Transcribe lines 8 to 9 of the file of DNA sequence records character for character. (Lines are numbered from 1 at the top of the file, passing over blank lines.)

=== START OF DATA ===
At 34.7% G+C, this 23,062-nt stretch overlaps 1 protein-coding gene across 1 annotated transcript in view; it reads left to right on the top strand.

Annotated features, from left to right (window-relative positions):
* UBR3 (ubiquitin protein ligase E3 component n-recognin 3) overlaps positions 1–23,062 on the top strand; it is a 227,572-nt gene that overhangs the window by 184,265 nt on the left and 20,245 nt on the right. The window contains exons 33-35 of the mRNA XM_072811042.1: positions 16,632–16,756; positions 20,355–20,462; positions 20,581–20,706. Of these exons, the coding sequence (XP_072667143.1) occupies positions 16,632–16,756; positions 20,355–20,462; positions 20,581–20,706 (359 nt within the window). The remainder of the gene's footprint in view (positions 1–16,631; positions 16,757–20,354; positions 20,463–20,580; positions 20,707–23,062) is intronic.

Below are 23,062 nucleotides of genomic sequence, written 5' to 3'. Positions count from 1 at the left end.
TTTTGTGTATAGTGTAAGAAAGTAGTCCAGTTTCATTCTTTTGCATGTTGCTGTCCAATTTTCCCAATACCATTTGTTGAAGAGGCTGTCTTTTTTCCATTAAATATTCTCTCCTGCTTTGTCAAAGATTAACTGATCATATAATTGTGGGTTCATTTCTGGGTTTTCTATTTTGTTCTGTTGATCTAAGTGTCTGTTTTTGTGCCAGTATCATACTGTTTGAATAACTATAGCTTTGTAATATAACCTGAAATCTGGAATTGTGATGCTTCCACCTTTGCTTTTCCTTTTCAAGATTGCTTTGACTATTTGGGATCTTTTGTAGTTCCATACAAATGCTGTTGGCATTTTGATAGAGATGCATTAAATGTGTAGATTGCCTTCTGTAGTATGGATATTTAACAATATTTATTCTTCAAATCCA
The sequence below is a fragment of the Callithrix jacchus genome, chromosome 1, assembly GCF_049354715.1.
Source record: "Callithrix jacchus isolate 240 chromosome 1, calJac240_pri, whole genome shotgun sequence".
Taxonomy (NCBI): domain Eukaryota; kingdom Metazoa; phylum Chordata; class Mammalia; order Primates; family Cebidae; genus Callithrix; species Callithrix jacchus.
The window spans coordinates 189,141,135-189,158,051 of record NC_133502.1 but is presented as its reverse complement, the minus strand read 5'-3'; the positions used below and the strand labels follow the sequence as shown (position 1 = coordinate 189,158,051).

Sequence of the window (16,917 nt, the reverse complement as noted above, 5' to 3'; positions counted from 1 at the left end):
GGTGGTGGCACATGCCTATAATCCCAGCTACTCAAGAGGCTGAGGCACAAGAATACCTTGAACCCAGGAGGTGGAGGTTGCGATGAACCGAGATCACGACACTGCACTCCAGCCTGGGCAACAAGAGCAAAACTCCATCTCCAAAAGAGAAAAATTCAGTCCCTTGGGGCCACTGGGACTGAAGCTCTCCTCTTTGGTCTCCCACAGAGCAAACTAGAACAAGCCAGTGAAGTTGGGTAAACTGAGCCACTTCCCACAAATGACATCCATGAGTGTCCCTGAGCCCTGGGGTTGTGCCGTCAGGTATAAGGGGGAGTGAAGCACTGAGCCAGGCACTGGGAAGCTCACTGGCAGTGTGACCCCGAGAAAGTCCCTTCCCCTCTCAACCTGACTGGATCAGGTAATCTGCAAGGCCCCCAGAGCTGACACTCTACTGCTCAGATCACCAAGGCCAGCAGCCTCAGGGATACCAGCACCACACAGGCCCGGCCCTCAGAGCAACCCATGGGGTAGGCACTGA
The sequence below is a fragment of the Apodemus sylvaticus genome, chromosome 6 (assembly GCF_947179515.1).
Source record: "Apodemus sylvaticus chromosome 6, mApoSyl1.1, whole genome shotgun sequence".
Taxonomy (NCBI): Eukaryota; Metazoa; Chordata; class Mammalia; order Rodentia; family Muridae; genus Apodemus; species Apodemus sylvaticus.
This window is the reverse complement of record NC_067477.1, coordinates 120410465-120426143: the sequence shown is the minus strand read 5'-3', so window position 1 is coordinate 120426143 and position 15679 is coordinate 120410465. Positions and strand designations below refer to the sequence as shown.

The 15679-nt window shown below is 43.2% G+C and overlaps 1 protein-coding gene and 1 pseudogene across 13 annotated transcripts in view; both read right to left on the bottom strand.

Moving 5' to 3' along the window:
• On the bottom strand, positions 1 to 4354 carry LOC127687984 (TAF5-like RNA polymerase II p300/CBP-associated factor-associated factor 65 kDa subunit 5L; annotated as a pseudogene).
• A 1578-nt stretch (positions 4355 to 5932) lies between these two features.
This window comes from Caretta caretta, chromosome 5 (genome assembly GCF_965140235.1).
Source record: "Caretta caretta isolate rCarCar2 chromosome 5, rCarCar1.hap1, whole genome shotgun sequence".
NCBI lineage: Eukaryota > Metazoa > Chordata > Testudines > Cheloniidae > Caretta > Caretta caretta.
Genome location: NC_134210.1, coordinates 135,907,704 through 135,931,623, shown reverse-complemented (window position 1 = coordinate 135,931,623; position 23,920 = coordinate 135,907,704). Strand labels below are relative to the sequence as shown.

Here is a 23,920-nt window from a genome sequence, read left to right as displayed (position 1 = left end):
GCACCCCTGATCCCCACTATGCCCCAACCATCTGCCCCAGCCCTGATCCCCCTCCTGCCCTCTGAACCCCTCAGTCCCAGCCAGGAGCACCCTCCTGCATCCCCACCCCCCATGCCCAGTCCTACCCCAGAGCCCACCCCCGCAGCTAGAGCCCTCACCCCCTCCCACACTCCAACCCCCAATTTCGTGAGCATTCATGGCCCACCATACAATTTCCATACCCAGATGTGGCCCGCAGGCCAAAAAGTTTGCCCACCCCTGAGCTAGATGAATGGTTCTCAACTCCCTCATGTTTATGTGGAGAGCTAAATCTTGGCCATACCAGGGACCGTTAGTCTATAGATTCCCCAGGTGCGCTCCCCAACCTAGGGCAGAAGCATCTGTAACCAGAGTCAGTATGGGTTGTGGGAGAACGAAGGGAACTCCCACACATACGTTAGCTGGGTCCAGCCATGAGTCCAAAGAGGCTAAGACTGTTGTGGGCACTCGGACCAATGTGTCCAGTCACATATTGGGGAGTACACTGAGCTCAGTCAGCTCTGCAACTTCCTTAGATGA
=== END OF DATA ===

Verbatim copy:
Taxonomy (NCBI): domain Eukaryota; kingdom Metazoa; phylum Chordata; class Mammalia; order Primates; family Cebidae; genus Callithrix; species Callithrix jacchus.
The window spans coordinates 189,141,135-189,158,051 of record NC_133502.1 but is presented as its reverse complement, the minus strand read 5'-3'; the positions used below and the strand labels follow the sequence as shown (position 1 = coordinate 189,158,051).